“We’re lucky in Ohio,” Kasich continued. “We found natural gas and one of the great things about that is it’s allowing us to become energy independent. So we don’t have to kowtow to the Saudies anymore when it comes down to conducting our foreign policy. We need to look into the future on all of these things, on agriculture, on energy.”

Listen to why Ohio Governor John Kasich wants to be president: John Kasich at the Iowa State Fair

Click here to read our coverage of the Des Moines Register Presidential Soapbox series at the Iowa State Fair.

Ethanol Industry Asks Walker to Clarify RFS Stance

America’s Renewable Future (ARF) is asking Governor Walker to clarify his position on the Renewable Fuel Standard after his remarks at the Iowa State Fair on the Des Moines Register Soapbox. Walker called for ethanol mandates to be phased out; yet acknowledge that the industry created around the RFS must stay in place. Click here to read about his speech.

Listen to why Wisconsin Governor Scott Walker said about ethanol and the RFS:Scott Walker on the RFS

Scott Walker-1In response, ARF responded in a statement, “Gov. Walker’s intention to phase out the RFS over the next couple of years needs clarification. It is unclear whether the governor’s time frame would mean an immediate repeal upon entering office, if elected president, whether it might mean two years from the current date, or two years from achieving full market access.

Anything short of full market access being achieved would be a catastrophic blow to America’s farmers and rural economies. It is also a blow to those who have invested into the renewable fuel industry. Billions of dollars were invested by famers and local investors to produce biofuels with the promise of an RFS that lasts at least until 2022. Ending the RFS prematurely will only strand capitol and punish the pioneers who invested in clean, home grown renewable energy. The RFS has created jobs here in Iowa and around the country that cannot be outsourced, reduced our dependence on foreign oil, helped clean our air, and provided consumers savings at the pump.

America's Renewable Future logoIf we are to take Gov. Walker’s comments to mean a two year phase out upon entering the White House, then he is opening the door to an immediate repeal and that means putting an end to over 73,000 Iowa jobs. Keeping in mind what’s already happened just this year due to the uncertainty surrounding the RFS—from over 800 layoffs at John Deere, to $13.8 billion in investment shortfalls, to lower corn prices and farmland values—such a position would be devastating.

While the governor’s position is murky, it is absolutely clear that a phase out anytime before full market access is realized would be disastrous for farmers and rural communities in Iowa and all over the United States, which were hit hardest during the recession and are finally starting to get back on their feet.

We urge Gov. Walker to clarify his position regarding the RFS and stand with our nation’s farmers for a strong RFS until full market access is a reality.”

Click here to read our coverage of the Des Moines Register Presidential Soapbox series at the Iowa State Fair.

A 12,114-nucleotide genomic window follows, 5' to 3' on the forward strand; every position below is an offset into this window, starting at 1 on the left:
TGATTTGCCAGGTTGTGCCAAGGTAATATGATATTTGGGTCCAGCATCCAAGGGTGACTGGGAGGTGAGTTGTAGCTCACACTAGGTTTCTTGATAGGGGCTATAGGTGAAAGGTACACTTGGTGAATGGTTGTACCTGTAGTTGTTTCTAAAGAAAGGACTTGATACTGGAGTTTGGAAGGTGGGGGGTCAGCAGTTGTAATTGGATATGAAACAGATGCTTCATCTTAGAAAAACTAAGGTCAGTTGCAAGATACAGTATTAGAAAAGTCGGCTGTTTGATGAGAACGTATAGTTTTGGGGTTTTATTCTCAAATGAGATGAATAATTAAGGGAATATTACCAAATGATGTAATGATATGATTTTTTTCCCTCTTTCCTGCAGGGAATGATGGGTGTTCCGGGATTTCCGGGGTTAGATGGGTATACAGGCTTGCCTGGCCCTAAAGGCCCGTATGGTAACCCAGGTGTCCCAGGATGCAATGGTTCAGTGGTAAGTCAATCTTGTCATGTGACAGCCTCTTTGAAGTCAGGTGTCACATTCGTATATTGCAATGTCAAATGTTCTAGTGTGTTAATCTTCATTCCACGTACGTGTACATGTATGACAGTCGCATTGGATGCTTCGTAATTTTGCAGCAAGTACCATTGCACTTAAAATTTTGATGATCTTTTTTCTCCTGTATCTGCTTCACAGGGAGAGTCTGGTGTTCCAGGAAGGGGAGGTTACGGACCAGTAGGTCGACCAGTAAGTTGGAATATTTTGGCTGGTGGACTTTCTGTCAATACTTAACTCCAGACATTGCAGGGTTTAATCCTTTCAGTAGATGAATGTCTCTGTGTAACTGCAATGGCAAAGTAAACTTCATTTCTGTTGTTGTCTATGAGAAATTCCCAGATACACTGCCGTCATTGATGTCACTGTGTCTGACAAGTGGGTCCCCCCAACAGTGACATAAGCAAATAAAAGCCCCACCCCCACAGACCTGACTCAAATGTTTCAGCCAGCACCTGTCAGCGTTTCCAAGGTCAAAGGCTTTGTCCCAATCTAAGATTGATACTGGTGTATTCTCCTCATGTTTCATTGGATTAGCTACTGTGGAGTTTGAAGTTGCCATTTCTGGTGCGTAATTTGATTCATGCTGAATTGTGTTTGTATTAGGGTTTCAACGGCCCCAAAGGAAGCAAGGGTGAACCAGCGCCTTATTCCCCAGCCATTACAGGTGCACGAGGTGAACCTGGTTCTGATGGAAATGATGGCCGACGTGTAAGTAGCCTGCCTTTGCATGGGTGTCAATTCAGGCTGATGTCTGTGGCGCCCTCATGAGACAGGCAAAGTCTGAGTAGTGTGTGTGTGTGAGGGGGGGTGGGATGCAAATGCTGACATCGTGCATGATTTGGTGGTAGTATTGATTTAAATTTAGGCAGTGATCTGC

BioEnergy Bytes

  • BioEnergyBytesDF1Solexel, a leading US-based producer of high-performance solar PV technology, has successfully finalised a round of financing that included Riyadh Valley Company, the venture capital investment arm of King Saud University of Saudi Arabia. Through investor introduction services provided by naseba, the investment will be used to help transition Solexel into revenue. Solexel’s innovative high performance, lightweight solar PV panels deliver low cost energy.
  • The annual Postcode Lottery Green Challenge, hosted by the Dutch Postcode Lottery, announced five green start-ups still in the running to win the grand prize of approximately US $535,000 for their sustainability business plans. Among the five are two U.S. based start-ups, Muufri and Evrnu. Other start-ups include Ooho! from the United Kingdom and two start-ups from the Netherlands, Land Life Company and Fleet Cleaner. On September 10, 2015 the five finalists will present their green business plans in front of an international panel of experts in Amsterdam.
  • Infocast is proud to announce the debut of Renewable Energy Asset Management 2015, which will take place in Carlsbad, CA, on October 6-7, 2015. The event will focus on the exploration of strategies to optimize the performance, financial returns, and valuation of renewable energy assets portfolios.
  • amp Trillium has announced the opening of a new public-access compressed natural gas station in Newport, TN. The station is conveniently located on Highway 2570 near I-40, making it an ideal place for CNG-powered trucks and cars to refuel as they travel through eastern Tennessee. This location will serve all CNG vehicles 24 hours a day, seven days a week. It can also fuel multiple Class-8 trucks simultaneously with Trillium CNG’s proprietary fast-fill hydraulic intensifier compressors, which efficiently pump 7-12 gallons of CNG fuel per minute, similar to diesel fueling rates.

Louis Dreyfus Adding Glycerin to Biodiesel Plant

dreyfus-biodiesel-indLouis Dreyfus Commodities plans to add a glycerin refinery to its soybean crushing and biodiesel plant in Claypool, Indiana, with construction expected to be complete by the end of the year.